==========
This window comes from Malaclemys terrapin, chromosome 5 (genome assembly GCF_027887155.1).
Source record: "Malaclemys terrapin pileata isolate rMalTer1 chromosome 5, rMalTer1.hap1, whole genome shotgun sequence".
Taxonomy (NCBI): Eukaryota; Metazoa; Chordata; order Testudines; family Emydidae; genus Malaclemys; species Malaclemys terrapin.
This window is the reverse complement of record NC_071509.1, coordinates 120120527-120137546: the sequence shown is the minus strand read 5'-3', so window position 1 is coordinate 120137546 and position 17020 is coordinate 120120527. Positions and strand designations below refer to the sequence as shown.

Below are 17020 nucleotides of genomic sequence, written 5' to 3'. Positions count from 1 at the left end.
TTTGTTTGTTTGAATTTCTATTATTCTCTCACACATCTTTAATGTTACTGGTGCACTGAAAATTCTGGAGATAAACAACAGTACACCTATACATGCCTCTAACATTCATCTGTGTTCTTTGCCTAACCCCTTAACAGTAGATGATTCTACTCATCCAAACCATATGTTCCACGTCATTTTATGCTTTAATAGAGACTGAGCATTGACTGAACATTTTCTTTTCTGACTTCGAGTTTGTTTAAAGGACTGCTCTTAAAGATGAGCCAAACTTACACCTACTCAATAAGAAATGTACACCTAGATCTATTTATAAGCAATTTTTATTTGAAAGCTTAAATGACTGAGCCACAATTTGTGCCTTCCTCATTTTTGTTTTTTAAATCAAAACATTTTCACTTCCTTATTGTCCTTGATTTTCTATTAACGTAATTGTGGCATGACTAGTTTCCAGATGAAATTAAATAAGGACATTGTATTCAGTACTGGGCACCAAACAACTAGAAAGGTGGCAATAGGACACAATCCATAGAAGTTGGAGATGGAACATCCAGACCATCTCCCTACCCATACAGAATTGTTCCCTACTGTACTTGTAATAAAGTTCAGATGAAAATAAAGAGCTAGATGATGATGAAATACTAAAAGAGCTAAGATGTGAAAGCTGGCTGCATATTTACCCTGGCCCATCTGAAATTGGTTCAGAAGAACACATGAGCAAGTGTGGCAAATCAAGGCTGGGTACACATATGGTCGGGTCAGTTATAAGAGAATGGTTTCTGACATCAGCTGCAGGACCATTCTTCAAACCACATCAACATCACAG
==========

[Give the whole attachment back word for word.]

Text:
This window comes from Malaclemys terrapin, chromosome 5 (genome assembly GCF_027887155.1).
Source record: "Malaclemys terrapin pileata isolate rMalTer1 chromosome 5, rMalTer1.hap1, whole genome shotgun sequence".
Taxonomy (NCBI): Eukaryota; Metazoa; Chordata; order Testudines; family Emydidae; genus Malaclemys; species Malaclemys terrapin.
This window is the reverse complement of record NC_071509.1, coordinates 120120527-120137546: the sequence shown is the minus strand read 5'-3', so window position 1 is coordinate 120137546 and position 17020 is coordinate 120120527. Positions and strand designations below refer to the sequence as shown.

Below are 17020 nucleotides of genomic sequence, written 5' to 3'. Positions count from 1 at the left end.
TTTGTTTGTTTGAATTTCTATTATTCTCTCACACATCTTTAATGTTACTGGTGCACTGAAAATTCTGGAGATAAACAACAGTACACCTATACATGCCTCTAACATTCATCTGTGTTCTTTGCCTAACCCCTTAACAGTAGATGATTCTACTCATCCAAACCATATGTTCCACGTCATTTTATGCTTTAATAGAGACTGAGCATTGACTGAACATTTTCTTTTCTGACTTCGAGTTTGTTTAAAGGACTGCTCTTAAAGATGAGCCAAACTTACACCTACTCAATAAGAAATGTACACCTAGATCTATTTATAAGCAATTTTTATTTGAAAGCTTAAATGACTGAGCCACAATTTGTGCCTTCCTCATTTTTGTTTTTTAAATCAAAACATTTTCACTTCCTTATTGTCCTTGATTTTCTATTAACGTAATTGTGGCATGACTAGTTTCCAGATGAAATTAAATAAGGACATTGTATTCAGTACTGGGCACCAAACAACTAGAAAGGTGGCAATAGGACACAATCCATAGAAGTTGGAGATGGAACATCCAGACCATCTCCCTACCCATACAGAATTGTTCCCTACTGTACTTGTAATAAAGTTCAGATGAAAATAAAGAGCTAGATGATGATGAAATACTAAAAGAGCTAAGATGTGAAAGCTGGCTGCATATTTACCCTGGCCCATCTGAAATTGGTTCAGAAGAACACATGAGCAAGTGTGGCAAATCAAGGCTGGGTACACATATGGTCGGGTCAGTTATAAGAGAATGGTTTCTGACATCAGCTGCAGGACCATTCTTCAAACCACATCAACATCACAG